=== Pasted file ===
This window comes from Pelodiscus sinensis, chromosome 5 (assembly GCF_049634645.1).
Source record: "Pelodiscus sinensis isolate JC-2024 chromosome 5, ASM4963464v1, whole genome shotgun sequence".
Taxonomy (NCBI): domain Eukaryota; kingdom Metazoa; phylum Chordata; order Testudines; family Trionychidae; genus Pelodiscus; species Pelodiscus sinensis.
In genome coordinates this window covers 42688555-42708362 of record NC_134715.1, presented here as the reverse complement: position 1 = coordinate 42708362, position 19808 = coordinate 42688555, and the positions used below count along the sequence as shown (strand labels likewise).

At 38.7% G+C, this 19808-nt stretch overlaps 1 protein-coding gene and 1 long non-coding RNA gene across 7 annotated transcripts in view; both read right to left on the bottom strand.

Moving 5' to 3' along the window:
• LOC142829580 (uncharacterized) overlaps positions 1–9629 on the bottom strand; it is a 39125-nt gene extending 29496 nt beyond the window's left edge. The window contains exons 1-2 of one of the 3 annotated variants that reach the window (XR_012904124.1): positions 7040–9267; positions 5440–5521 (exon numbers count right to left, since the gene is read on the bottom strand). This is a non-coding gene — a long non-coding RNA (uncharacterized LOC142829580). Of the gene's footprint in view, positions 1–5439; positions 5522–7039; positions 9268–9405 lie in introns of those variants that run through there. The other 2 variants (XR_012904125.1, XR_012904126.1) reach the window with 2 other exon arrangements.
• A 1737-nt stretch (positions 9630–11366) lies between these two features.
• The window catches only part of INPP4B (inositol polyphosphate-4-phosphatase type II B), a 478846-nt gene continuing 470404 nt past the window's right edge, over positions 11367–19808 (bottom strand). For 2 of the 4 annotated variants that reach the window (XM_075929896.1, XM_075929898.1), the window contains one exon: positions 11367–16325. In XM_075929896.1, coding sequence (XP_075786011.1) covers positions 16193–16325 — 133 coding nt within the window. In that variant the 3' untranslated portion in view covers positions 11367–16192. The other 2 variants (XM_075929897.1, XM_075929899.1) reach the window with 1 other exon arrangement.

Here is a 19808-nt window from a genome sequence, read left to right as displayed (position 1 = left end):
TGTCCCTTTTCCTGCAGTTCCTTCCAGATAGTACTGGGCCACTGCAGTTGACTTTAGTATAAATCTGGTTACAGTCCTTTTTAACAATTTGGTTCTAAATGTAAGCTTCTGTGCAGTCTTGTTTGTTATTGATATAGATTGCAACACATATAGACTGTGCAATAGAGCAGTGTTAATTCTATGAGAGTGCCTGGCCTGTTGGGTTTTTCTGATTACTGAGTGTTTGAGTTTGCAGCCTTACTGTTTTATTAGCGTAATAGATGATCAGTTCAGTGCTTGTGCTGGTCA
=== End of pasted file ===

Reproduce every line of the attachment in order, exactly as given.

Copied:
This window comes from Pelodiscus sinensis, chromosome 5 (assembly GCF_049634645.1).
Source record: "Pelodiscus sinensis isolate JC-2024 chromosome 5, ASM4963464v1, whole genome shotgun sequence".
Taxonomy (NCBI): domain Eukaryota; kingdom Metazoa; phylum Chordata; order Testudines; family Trionychidae; genus Pelodiscus; species Pelodiscus sinensis.
In genome coordinates this window covers 42688555-42708362 of record NC_134715.1, presented here as the reverse complement: position 1 = coordinate 42708362, position 19808 = coordinate 42688555, and the positions used below count along the sequence as shown (strand labels likewise).

At 38.7% G+C, this 19808-nt stretch overlaps 1 protein-coding gene and 1 long non-coding RNA gene across 7 annotated transcripts in view; both read right to left on the bottom strand.

Moving 5' to 3' along the window:
• LOC142829580 (uncharacterized) overlaps positions 1–9629 on the bottom strand; it is a 39125-nt gene extending 29496 nt beyond the window's left edge. The window contains exons 1-2 of one of the 3 annotated variants that reach the window (XR_012904124.1): positions 7040–9267; positions 5440–5521 (exon numbers count right to left, since the gene is read on the bottom strand). This is a non-coding gene — a long non-coding RNA (uncharacterized LOC142829580). Of the gene's footprint in view, positions 1–5439; positions 5522–7039; positions 9268–9405 lie in introns of those variants that run through there. The other 2 variants (XR_012904125.1, XR_012904126.1) reach the window with 2 other exon arrangements.
• A 1737-nt stretch (positions 9630–11366) lies between these two features.
• The window catches only part of INPP4B (inositol polyphosphate-4-phosphatase type II B), a 478846-nt gene continuing 470404 nt past the window's right edge, over positions 11367–19808 (bottom strand). For 2 of the 4 annotated variants that reach the window (XM_075929896.1, XM_075929898.1), the window contains one exon: positions 11367–16325. In XM_075929896.1, coding sequence (XP_075786011.1) covers positions 16193–16325 — 133 coding nt within the window. In that variant the 3' untranslated portion in view covers positions 11367–16192. The other 2 variants (XM_075929897.1, XM_075929899.1) reach the window with 1 other exon arrangement.

Here is a 19808-nt window from a genome sequence, read left to right as displayed (position 1 = left end):
TGTCCCTTTTCCTGCAGTTCCTTCCAGATAGTACTGGGCCACTGCAGTTGACTTTAGTATAAATCTGGTTACAGTCCTTTTTAACAATTTGGTTCTAAATGTAAGCTTCTGTGCAGTCTTGTTTGTTATTGATATAGATTGCAACACATATAGACTGTGCAATAGAGCAGTGTTAATTCTATGAGAGTGCCTGGCCTGTTGGGTTTTTCTGATTACTGAGTGTTTGAGTTTGCAGCCTTACTGTTTTATTAGCGTAATAGATGATCAGTTCAGTGCTTGTGCTGGTCA